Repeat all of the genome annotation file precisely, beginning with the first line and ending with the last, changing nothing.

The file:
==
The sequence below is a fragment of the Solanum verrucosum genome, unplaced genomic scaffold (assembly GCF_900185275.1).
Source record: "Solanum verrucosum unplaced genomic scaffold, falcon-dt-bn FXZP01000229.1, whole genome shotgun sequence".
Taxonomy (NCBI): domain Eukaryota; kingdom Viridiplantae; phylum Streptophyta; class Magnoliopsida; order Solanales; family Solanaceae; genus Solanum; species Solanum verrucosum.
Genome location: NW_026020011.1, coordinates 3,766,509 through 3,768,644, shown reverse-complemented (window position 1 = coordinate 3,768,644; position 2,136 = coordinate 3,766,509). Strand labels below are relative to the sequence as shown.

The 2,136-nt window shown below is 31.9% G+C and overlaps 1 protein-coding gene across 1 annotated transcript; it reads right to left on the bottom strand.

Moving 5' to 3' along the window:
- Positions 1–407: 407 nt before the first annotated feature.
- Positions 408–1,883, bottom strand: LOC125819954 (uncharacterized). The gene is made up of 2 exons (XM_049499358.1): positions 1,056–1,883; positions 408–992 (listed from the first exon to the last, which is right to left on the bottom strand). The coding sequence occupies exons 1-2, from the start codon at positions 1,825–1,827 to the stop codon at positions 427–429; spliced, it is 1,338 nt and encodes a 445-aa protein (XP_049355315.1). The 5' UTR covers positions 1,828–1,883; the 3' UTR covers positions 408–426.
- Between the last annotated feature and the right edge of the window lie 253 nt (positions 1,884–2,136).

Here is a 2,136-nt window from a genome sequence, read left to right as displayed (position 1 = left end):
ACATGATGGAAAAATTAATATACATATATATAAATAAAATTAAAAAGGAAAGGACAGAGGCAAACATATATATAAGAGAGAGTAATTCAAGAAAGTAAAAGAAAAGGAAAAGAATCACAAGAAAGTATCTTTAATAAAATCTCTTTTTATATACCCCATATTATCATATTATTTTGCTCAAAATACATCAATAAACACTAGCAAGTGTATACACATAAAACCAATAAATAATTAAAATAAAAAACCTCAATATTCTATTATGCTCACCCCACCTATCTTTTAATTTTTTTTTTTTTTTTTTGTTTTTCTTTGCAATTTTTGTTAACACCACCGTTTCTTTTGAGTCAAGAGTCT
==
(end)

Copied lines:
The sequence below is a fragment of the Solanum verrucosum genome, unplaced genomic scaffold (assembly GCF_900185275.1).
Source record: "Solanum verrucosum unplaced genomic scaffold, falcon-dt-bn FXZP01000229.1, whole genome shotgun sequence".
Taxonomy (NCBI): domain Eukaryota; kingdom Viridiplantae; phylum Streptophyta; class Magnoliopsida; order Solanales; family Solanaceae; genus Solanum; species Solanum verrucosum.
Genome location: NW_026020011.1, coordinates 3,766,509 through 3,768,644, shown reverse-complemented (window position 1 = coordinate 3,768,644; position 2,136 = coordinate 3,766,509). Strand labels below are relative to the sequence as shown.

The 2,136-nt window shown below is 31.9% G+C and overlaps 1 protein-coding gene across 1 annotated transcript; it reads right to left on the bottom strand.

Moving 5' to 3' along the window:
- Positions 1–407: 407 nt before the first annotated feature.
- Positions 408–1,883, bottom strand: LOC125819954 (uncharacterized). The gene is made up of 2 exons (XM_049499358.1): positions 1,056–1,883; positions 408–992 (listed from the first exon to the last, which is right to left on the bottom strand). The coding sequence occupies exons 1-2, from the start codon at positions 1,825–1,827 to the stop codon at positions 427–429; spliced, it is 1,338 nt and encodes a 445-aa protein (XP_049355315.1). The 5' UTR covers positions 1,828–1,883; the 3' UTR covers positions 408–426.
- Between the last annotated feature and the right edge of the window lie 253 nt (positions 1,884–2,136).

Here is a 2,136-nt window from a genome sequence, read left to right as displayed (position 1 = left end):
ACATGATGGAAAAATTAATATACATATATATAAATAAAATTAAAAAGGAAAGGACAGAGGCAAACATATATATAAGAGAGAGTAATTCAAGAAAGTAAAAGAAAAGGAAAAGAATCACAAGAAAGTATCTTTAATAAAATCTCTTTTTATATACCCCATATTATCATATTATTTTGCTCAAAATACATCAATAAACACTAGCAAGTGTATACACATAAAACCAATAAATAATTAAAATAAAAAACCTCAATATTCTATTATGCTCACCCCACCTATCTTTTAATTTTTTTTTTTTTTTTTTGTTTTTCTTTGCAATTTTTGTTAACACCACCGTTTCTTTTGAGTCAAGAGTCT